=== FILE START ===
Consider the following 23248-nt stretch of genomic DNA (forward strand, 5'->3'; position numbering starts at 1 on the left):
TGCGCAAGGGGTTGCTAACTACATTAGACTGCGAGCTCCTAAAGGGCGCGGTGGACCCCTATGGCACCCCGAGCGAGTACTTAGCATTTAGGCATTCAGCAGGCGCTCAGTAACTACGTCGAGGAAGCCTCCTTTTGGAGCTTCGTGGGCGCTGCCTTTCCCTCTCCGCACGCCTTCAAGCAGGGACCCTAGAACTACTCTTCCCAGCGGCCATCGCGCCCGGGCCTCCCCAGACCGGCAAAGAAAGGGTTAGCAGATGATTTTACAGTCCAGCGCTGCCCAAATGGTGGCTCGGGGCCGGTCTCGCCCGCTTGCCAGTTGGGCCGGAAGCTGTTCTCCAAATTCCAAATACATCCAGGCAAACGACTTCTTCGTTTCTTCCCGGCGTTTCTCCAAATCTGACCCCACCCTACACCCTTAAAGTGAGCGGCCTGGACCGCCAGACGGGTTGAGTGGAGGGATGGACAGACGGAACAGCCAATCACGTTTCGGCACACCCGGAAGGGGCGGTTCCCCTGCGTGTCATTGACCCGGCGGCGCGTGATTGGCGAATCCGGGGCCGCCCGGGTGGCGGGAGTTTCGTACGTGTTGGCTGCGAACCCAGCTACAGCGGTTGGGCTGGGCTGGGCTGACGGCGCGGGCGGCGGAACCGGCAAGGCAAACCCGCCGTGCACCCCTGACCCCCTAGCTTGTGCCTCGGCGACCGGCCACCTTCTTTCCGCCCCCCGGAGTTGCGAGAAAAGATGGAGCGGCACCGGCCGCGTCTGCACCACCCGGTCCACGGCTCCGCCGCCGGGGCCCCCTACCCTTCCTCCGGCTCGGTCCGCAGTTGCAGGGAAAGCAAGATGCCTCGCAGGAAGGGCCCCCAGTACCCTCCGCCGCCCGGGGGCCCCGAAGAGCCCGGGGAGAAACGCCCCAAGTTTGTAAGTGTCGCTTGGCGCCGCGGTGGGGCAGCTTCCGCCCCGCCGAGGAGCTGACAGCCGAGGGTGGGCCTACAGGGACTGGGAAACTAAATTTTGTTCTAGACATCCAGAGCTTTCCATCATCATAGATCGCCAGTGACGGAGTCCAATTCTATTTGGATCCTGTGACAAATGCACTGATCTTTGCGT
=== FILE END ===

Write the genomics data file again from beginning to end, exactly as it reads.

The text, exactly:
Consider the following 23248-nt stretch of genomic DNA (forward strand, 5'->3'; position numbering starts at 1 on the left):
TGCGCAAGGGGTTGCTAACTACATTAGACTGCGAGCTCCTAAAGGGCGCGGTGGACCCCTATGGCACCCCGAGCGAGTACTTAGCATTTAGGCATTCAGCAGGCGCTCAGTAACTACGTCGAGGAAGCCTCCTTTTGGAGCTTCGTGGGCGCTGCCTTTCCCTCTCCGCACGCCTTCAAGCAGGGACCCTAGAACTACTCTTCCCAGCGGCCATCGCGCCCGGGCCTCCCCAGACCGGCAAAGAAAGGGTTAGCAGATGATTTTACAGTCCAGCGCTGCCCAAATGGTGGCTCGGGGCCGGTCTCGCCCGCTTGCCAGTTGGGCCGGAAGCTGTTCTCCAAATTCCAAATACATCCAGGCAAACGACTTCTTCGTTTCTTCCCGGCGTTTCTCCAAATCTGACCCCACCCTACACCCTTAAAGTGAGCGGCCTGGACCGCCAGACGGGTTGAGTGGAGGGATGGACAGACGGAACAGCCAATCACGTTTCGGCACACCCGGAAGGGGCGGTTCCCCTGCGTGTCATTGACCCGGCGGCGCGTGATTGGCGAATCCGGGGCCGCCCGGGTGGCGGGAGTTTCGTACGTGTTGGCTGCGAACCCAGCTACAGCGGTTGGGCTGGGCTGGGCTGACGGCGCGGGCGGCGGAACCGGCAAGGCAAACCCGCCGTGCACCCCTGACCCCCTAGCTTGTGCCTCGGCGACCGGCCACCTTCTTTCCGCCCCCCGGAGTTGCGAGAAAAGATGGAGCGGCACCGGCCGCGTCTGCACCACCCGGTCCACGGCTCCGCCGCCGGGGCCCCCTACCCTTCCTCCGGCTCGGTCCGCAGTTGCAGGGAAAGCAAGATGCCTCGCAGGAAGGGCCCCCAGTACCCTCCGCCGCCCGGGGGCCCCGAAGAGCCCGGGGAGAAACGCCCCAAGTTTGTAAGTGTCGCTTGGCGCCGCGGTGGGGCAGCTTCCGCCCCGCCGAGGAGCTGACAGCCGAGGGTGGGCCTACAGGGACTGGGAAACTAAATTTTGTTCTAGACATCCAGAGCTTTCCATCATCATAGATCGCCAGTGACGGAGTCCAATTCTATTTGGATCCTGTGACAAATGCACTGATCTTTGCGT